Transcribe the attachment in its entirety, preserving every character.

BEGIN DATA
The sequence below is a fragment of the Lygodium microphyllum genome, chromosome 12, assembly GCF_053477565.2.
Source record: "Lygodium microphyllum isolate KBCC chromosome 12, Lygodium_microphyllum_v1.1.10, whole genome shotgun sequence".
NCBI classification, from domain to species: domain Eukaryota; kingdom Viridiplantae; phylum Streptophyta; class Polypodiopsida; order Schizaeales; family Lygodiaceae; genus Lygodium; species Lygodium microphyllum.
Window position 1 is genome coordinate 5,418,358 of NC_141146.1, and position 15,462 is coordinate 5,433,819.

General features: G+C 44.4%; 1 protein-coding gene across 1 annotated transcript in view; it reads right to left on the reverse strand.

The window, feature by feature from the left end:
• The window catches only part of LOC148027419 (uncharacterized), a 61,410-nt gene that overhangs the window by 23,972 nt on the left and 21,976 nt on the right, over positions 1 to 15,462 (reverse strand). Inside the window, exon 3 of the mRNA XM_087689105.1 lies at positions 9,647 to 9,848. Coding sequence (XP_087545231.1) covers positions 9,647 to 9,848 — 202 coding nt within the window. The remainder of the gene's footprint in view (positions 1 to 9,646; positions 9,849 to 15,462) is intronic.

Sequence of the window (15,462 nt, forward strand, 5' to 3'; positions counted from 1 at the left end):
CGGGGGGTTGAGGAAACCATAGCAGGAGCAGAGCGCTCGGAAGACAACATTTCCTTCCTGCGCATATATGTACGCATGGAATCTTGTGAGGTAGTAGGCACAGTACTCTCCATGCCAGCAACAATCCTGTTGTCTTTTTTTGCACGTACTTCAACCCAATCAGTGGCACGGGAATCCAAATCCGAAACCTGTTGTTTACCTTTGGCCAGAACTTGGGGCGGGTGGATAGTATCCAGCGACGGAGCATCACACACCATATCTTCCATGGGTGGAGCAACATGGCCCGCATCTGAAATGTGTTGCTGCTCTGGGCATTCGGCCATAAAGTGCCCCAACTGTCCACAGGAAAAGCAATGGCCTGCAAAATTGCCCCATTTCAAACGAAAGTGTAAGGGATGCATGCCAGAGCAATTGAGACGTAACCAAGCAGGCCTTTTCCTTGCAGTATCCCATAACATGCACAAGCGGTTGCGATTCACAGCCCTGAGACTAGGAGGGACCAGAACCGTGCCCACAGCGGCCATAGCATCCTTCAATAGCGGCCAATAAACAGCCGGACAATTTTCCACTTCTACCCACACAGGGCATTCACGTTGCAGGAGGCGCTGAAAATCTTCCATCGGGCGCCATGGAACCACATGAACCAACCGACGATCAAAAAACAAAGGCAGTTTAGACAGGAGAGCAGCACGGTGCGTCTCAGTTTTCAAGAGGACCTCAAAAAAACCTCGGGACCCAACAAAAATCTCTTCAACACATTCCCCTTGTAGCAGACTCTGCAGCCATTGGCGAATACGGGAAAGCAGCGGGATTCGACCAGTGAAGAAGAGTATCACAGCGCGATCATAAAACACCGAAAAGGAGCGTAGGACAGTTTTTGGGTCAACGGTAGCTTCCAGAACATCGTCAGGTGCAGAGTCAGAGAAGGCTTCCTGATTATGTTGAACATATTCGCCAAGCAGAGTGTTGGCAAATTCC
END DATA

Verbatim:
The sequence below is a fragment of the Lygodium microphyllum genome, chromosome 12, assembly GCF_053477565.2.
Source record: "Lygodium microphyllum isolate KBCC chromosome 12, Lygodium_microphyllum_v1.1.10, whole genome shotgun sequence".
NCBI classification, from domain to species: domain Eukaryota; kingdom Viridiplantae; phylum Streptophyta; class Polypodiopsida; order Schizaeales; family Lygodiaceae; genus Lygodium; species Lygodium microphyllum.
Window position 1 is genome coordinate 5,418,358 of NC_141146.1, and position 15,462 is coordinate 5,433,819.

General features: G+C 44.4%; 1 protein-coding gene across 1 annotated transcript in view; it reads right to left on the reverse strand.

The window, feature by feature from the left end:
• The window catches only part of LOC148027419 (uncharacterized), a 61,410-nt gene that overhangs the window by 23,972 nt on the left and 21,976 nt on the right, over positions 1 to 15,462 (reverse strand). Inside the window, exon 3 of the mRNA XM_087689105.1 lies at positions 9,647 to 9,848. Coding sequence (XP_087545231.1) covers positions 9,647 to 9,848 — 202 coding nt within the window. The remainder of the gene's footprint in view (positions 1 to 9,646; positions 9,849 to 15,462) is intronic.

Sequence of the window (15,462 nt, forward strand, 5' to 3'; positions counted from 1 at the left end):
CGGGGGGTTGAGGAAACCATAGCAGGAGCAGAGCGCTCGGAAGACAACATTTCCTTCCTGCGCATATATGTACGCATGGAATCTTGTGAGGTAGTAGGCACAGTACTCTCCATGCCAGCAACAATCCTGTTGTCTTTTTTTGCACGTACTTCAACCCAATCAGTGGCACGGGAATCCAAATCCGAAACCTGTTGTTTACCTTTGGCCAGAACTTGGGGCGGGTGGATAGTATCCAGCGACGGAGCATCACACACCATATCTTCCATGGGTGGAGCAACATGGCCCGCATCTGAAATGTGTTGCTGCTCTGGGCATTCGGCCATAAAGTGCCCCAACTGTCCACAGGAAAAGCAATGGCCTGCAAAATTGCCCCATTTCAAACGAAAGTGTAAGGGATGCATGCCAGAGCAATTGAGACGTAACCAAGCAGGCCTTTTCCTTGCAGTATCCCATAACATGCACAAGCGGTTGCGATTCACAGCCCTGAGACTAGGAGGGACCAGAACCGTGCCCACAGCGGCCATAGCATCCTTCAATAGCGGCCAATAAACAGCCGGACAATTTTCCACTTCTACCCACACAGGGCATTCACGTTGCAGGAGGCGCTGAAAATCTTCCATCGGGCGCCATGGAACCACATGAACCAACCGACGATCAAAAAACAAAGGCAGTTTAGACAGGAGAGCAGCACGGTGCGTCTCAGTTTTCAAGAGGACCTCAAAAAAACCTCGGGACCCAACAAAAATCTCTTCAACACATTCCCCTTGTAGCAGACTCTGCAGCCATTGGCGAATACGGGAAAGCAGCGGGATTCGACCAGTGAAGAAGAGTATCACAGCGCGATCATAAAACACCGAAAAGGAGCGTAGGACAGTTTTTGGGTCAACGGTAGCTTCCAGAACATCGTCAGGTGCAGAGTCAGAGAAGGCTTCCTGATTATGTTGAACATATTCGCCAAGCAGAGTGTTGGCAAATTCC